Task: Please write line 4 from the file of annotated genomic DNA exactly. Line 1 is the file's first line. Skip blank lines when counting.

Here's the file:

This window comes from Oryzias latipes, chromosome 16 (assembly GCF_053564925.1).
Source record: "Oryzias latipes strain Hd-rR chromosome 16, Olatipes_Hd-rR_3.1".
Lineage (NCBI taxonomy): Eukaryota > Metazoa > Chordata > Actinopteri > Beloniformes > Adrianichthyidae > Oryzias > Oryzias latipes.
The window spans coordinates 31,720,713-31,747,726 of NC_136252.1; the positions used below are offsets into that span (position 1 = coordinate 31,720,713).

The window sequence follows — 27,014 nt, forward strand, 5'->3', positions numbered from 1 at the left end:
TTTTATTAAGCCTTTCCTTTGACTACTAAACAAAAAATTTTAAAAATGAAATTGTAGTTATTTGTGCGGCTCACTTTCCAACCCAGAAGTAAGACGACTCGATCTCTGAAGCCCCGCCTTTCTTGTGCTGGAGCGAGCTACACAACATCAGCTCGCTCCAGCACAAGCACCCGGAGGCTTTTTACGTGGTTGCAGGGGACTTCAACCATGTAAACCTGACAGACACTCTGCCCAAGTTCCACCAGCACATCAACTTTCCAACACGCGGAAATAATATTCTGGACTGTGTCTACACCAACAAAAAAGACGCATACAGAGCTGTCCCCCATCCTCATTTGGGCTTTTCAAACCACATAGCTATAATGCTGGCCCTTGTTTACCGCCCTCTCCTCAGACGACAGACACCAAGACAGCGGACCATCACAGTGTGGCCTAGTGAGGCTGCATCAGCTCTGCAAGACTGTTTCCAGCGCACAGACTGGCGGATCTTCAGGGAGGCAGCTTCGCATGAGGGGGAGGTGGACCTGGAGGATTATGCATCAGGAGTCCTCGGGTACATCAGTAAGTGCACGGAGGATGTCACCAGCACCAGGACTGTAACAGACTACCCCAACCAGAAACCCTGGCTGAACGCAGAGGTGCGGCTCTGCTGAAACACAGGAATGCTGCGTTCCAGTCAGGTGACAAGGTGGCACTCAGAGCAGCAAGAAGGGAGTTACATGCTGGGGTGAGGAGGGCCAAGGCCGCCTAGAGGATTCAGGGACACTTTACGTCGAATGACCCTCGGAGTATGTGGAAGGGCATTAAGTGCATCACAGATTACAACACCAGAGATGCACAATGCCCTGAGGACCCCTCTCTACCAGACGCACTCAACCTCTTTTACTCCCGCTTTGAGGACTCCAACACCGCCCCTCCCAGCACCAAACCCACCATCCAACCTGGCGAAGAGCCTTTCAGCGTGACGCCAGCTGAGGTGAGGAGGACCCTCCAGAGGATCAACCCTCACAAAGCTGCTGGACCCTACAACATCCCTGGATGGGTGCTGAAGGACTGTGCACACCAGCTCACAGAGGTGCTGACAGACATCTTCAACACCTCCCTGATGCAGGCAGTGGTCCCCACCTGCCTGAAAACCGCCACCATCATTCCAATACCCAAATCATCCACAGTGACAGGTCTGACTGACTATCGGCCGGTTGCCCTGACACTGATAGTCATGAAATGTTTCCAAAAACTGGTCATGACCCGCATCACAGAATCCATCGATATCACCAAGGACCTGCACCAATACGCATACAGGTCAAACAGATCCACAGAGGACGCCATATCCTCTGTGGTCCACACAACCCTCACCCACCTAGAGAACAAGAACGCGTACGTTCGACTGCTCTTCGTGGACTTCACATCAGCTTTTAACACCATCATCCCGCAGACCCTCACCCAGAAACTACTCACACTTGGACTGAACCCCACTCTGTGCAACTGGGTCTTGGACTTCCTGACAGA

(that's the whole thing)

The window spans coordinates 31,720,713-31,747,726 of NC_136252.1; the positions used below are offsets into that span (position 1 = coordinate 31,720,713).